However, sexism was not limited to International Women’s Day. On March 10, 2021, Dr. Sandrine Atallah, a well known doctor and consultant in sexual health, appeared on the show "A ghayr kawkab" (On Another Planet) on MTV. She was met with sexist vulgar comments from the host and guests. The only hashtag related to the incident was (#ع_غير_كوكب) (the name of the show itself). While the majority of the tweets were in support of Dr. Atallah, the key problematic tweets came from well-known entertainement figures. An example would be singer Yuri Mrakadi, who made blatantly sexist comments, bordering on harrassment, to Dr. Atallah while on the show. Even after the host made an official apology on Twitter, Mrakadi refused to adopt a more humble approach or acknowledge his mistake, claiming it was “his right express himself freely” as he has an MA degree. This is shown in the tweets below (Img. 4). It is also important to note that the apology issued by the host, Pierre Rabbat, has recently been removed.



On another note, due to the mass protests around the country, the prime hashtags were names of locations indicating where roadblocks occurred. Though this was mainly for logistical, news and traffic control purposes. Tweets encapsulating those hashtags were generally neutral. However, the problematic ones were sometimes linked to (#جل_الديب) “Jal El Dib” as members of the Lebanese Forces (LF) party were present in that area. Such tweets soon developed into problematic hashtags of their own, accusing the Lebanese Forces and other parties of the 14 March coalition of having instigated the protests all over Lebanon, as part of a plan to reignite sectarian tensions. These hashtags include (#قطاع_الطرق_قتله) “Murderous Roadblockers” and (#الثوره_شماعه_القوات) “The revolution is LF’s peg”. In Img. 5 for example, the author is likening the protestors to ISIS militants “without any exceptions”. Img. 6 made a hashtag from the last report resurface (#اعلام_الحقاره_بامر_السفاره) “The wretched media is at the service of the (US) embassy”, attacking the media in general, especially those who speak out against Hezbollah. Img. 7 was not related to Jal El Dib, however it encourages an approach of “an eye for an eye” against protesters blocking roads as it claims they are targeting residents of South Lebanon.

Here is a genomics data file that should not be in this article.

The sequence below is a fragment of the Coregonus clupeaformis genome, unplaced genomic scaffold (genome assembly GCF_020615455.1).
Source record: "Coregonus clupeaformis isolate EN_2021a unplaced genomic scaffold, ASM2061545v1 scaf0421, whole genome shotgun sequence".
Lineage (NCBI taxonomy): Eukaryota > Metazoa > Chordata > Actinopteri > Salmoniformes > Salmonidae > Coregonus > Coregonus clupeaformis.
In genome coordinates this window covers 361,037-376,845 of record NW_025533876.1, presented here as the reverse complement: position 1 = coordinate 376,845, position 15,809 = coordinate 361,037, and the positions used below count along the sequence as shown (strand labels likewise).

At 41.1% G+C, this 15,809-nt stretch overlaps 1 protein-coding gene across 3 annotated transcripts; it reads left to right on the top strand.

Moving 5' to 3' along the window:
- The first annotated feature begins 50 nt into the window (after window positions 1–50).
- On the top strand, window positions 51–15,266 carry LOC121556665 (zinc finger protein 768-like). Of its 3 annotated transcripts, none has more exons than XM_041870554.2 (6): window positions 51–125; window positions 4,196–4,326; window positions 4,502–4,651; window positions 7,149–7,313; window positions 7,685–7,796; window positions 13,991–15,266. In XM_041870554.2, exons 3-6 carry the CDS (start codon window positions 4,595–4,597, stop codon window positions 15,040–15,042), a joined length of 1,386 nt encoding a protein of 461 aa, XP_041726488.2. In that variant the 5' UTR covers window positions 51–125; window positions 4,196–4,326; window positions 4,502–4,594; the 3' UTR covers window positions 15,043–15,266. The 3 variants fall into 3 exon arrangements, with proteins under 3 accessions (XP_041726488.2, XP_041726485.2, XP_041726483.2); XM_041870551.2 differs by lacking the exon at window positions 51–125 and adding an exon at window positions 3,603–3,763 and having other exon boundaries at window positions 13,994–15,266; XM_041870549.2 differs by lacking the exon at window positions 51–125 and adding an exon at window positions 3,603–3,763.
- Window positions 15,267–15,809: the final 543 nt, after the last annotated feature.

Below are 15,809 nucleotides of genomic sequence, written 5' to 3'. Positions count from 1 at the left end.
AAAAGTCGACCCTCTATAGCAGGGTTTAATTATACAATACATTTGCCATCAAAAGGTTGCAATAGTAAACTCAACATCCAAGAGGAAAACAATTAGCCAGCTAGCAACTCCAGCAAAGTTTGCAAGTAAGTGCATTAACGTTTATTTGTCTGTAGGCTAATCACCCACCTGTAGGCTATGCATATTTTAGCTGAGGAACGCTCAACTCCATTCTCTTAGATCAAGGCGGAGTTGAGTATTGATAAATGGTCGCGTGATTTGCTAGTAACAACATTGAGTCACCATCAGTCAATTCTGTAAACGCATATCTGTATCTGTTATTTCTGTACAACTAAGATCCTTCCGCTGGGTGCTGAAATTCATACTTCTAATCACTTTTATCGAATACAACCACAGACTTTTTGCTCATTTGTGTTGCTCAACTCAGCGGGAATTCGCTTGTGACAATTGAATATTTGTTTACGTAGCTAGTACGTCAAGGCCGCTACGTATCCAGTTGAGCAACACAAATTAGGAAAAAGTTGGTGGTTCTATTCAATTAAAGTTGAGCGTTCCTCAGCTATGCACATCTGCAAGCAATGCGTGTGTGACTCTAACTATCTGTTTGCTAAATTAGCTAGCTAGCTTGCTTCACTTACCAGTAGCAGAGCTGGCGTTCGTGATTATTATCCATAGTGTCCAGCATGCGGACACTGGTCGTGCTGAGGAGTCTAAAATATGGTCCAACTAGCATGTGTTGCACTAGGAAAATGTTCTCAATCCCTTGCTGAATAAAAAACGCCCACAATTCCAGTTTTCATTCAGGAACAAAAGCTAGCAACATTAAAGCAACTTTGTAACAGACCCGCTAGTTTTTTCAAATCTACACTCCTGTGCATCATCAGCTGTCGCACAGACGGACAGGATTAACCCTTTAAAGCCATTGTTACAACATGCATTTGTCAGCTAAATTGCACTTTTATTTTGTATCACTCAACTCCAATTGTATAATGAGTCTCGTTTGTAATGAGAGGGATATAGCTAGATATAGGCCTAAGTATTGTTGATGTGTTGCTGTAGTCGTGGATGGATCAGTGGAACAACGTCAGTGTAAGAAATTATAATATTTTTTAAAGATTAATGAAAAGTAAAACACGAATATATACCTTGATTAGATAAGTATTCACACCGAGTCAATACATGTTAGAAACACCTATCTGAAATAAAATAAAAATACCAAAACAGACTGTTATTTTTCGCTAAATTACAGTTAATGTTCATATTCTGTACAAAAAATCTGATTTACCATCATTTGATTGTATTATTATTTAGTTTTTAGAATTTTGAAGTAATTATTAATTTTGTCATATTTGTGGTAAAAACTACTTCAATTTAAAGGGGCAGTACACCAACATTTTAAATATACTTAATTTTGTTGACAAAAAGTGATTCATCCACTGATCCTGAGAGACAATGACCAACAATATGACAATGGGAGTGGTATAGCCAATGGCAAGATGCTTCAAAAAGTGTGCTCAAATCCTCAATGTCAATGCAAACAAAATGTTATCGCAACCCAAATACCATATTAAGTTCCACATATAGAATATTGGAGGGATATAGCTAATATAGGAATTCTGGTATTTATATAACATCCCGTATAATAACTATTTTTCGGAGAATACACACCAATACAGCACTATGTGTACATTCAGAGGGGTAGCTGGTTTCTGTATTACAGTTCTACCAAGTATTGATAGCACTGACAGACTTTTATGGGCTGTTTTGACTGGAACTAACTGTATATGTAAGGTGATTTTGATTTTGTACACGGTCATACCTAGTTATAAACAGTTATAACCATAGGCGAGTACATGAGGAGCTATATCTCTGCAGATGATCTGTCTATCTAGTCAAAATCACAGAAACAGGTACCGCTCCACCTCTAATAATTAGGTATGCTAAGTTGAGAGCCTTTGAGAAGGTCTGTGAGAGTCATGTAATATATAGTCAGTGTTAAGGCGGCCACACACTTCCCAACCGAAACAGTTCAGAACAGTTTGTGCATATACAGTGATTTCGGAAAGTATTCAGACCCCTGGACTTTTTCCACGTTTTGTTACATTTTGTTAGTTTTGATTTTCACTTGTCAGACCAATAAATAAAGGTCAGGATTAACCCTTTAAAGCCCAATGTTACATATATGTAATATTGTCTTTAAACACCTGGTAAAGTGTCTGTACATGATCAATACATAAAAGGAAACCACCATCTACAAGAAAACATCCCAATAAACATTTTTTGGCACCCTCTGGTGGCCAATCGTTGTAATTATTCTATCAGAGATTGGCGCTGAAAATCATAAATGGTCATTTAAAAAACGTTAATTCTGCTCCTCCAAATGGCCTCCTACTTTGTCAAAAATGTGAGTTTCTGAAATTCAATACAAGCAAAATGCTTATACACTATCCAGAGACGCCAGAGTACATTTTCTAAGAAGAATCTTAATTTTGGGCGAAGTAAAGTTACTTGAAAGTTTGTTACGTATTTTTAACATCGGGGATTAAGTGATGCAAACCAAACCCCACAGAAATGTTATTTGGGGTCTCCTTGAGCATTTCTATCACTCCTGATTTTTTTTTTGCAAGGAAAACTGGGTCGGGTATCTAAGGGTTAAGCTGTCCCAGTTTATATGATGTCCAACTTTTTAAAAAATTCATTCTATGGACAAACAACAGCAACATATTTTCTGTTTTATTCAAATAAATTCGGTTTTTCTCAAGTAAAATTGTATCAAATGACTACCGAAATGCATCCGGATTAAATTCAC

Whatever the reasons behind the much needed reignition of protests in Lebanon, ignoring the significant amount of independent initiatives poured into them and presenting groundless theories as facts is bound to raise tensions on its own. This is particularly an issue when people on the streets are collectively accused of being killers, building a dangerous foundation for inflammatory discourse.

Adding to this, Deputy Speaker of Parliament Elie Ferzli replied to one of his followers asking them to “lick his ass”. The tweet below was removed and Ferzli later claimed his account was hacked, by an apparently petty and vindictive hacker.



In addition, there was a substantial amount of tweets by pro-ISIS accounts using unrelated trending hashtags in an attempt to increase reach and other engagement metrics. As in earlier reports, accounts were posting videos highlighting “achievements” and successful ISIS operations. The tweets have all been removed. Finally, it is also worth noting that marginalized groups such as refugees/migrants, the disabled and LGBTQ+ were not mentioned at all this week, neither in the hashtags nor in the monitored tweets. This is likely because International Women’s Day and the protests took much of the spotlight but it still aligns with a trend which this series of reports has highlighted thus far. Minorities are only spoken of on occasion instead of giving their issues consistent standing.

Hate Speech on Facebook


In order to summarize and visualize the data gathered, a few charts and graphs are presented below. It is crucial to take into account that indications stemming from this data cannot be taken as conclusive or final due to the limited range in which this is being examined, alongside other variables which may reinforce bias.